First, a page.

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1. Make a plan. At the beginning of each week, create a training plan that includes your workouts as well as your rest days. Make sure that you schedule at least a 48-hour rest period between training the same body part back-to-back, or 72 hours if you’re lifting to failure. Consider crosstraining to take the load off your muscles, as well as adding in active rest days where you perform a low-intensity activity, such as walking, lightly jogging or swimming.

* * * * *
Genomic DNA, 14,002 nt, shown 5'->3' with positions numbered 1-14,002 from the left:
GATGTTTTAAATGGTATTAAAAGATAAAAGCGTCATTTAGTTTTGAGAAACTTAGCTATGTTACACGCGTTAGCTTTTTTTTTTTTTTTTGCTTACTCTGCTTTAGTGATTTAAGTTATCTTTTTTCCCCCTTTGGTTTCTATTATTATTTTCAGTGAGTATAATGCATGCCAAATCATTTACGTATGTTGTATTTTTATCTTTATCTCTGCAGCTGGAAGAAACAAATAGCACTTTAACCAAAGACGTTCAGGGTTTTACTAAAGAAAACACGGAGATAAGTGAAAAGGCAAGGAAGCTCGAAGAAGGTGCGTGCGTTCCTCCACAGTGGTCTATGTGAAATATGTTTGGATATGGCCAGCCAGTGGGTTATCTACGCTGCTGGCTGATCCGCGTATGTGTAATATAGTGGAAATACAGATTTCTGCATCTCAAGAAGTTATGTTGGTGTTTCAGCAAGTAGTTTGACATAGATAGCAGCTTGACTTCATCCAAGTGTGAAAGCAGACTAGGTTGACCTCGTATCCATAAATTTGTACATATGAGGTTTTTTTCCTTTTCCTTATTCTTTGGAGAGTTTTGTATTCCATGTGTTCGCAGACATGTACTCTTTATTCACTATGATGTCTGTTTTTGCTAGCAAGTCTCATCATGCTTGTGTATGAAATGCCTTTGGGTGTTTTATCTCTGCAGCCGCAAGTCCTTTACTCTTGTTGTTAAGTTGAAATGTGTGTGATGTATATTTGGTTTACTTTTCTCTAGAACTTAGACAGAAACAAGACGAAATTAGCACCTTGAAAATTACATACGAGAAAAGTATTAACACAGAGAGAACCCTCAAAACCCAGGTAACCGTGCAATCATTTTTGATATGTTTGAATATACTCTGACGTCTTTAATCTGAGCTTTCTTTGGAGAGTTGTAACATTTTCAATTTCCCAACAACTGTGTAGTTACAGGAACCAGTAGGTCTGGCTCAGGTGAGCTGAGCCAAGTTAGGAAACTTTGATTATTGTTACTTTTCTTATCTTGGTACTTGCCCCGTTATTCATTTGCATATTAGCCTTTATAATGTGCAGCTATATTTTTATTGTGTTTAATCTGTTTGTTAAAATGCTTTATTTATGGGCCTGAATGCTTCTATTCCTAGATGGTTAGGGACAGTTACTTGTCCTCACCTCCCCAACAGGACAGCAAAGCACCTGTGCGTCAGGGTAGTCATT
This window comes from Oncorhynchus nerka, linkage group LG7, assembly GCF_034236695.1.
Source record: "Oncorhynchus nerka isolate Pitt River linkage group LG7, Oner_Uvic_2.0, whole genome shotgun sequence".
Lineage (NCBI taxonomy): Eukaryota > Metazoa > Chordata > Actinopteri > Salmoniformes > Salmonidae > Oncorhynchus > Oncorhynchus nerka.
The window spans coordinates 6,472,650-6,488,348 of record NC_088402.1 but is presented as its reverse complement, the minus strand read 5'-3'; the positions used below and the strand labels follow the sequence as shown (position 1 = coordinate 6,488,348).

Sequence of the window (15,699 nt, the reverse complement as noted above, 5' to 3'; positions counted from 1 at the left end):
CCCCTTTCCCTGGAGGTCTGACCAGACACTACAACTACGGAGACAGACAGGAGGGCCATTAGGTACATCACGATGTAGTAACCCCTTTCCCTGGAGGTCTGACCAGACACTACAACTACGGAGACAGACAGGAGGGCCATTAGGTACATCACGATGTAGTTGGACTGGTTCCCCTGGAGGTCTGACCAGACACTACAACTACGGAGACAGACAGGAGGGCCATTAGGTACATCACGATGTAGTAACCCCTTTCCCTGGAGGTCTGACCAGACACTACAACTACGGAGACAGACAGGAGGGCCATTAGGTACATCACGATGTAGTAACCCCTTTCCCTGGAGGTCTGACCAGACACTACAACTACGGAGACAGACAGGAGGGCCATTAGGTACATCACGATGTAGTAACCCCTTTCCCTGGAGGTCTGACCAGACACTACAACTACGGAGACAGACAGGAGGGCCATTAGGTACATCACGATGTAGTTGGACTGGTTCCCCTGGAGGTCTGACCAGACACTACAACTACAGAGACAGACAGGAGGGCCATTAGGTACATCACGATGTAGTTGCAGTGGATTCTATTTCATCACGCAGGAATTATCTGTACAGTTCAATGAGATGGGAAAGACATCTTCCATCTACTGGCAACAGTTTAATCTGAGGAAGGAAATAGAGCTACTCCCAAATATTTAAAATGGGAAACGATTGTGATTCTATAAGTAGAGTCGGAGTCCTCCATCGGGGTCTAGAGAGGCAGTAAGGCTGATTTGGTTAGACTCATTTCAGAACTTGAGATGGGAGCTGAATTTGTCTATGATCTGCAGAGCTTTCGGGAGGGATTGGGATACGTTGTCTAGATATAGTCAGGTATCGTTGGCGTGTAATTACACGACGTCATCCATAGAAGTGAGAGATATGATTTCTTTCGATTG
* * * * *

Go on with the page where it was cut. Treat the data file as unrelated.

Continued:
2. Be flexible. Although your schedule is your guide, pay attention to your body for symptoms of overtraining or pushing yourself too far, such as hitting a wall in your workout progress or feeling tired, sluggish or irritable for no apparent reason. If symptoms of overtraining are present, scale back and see your doctor.
3. Check your fuel. Consuming too few calories means cheating your body out of the building blocks it needs to rebuild and repair muscle tissue, says William Kraemer, PhD, professor of kinesiology at the University of Connecticut. This could put your body in a constant catabolic state in which you’re breaking down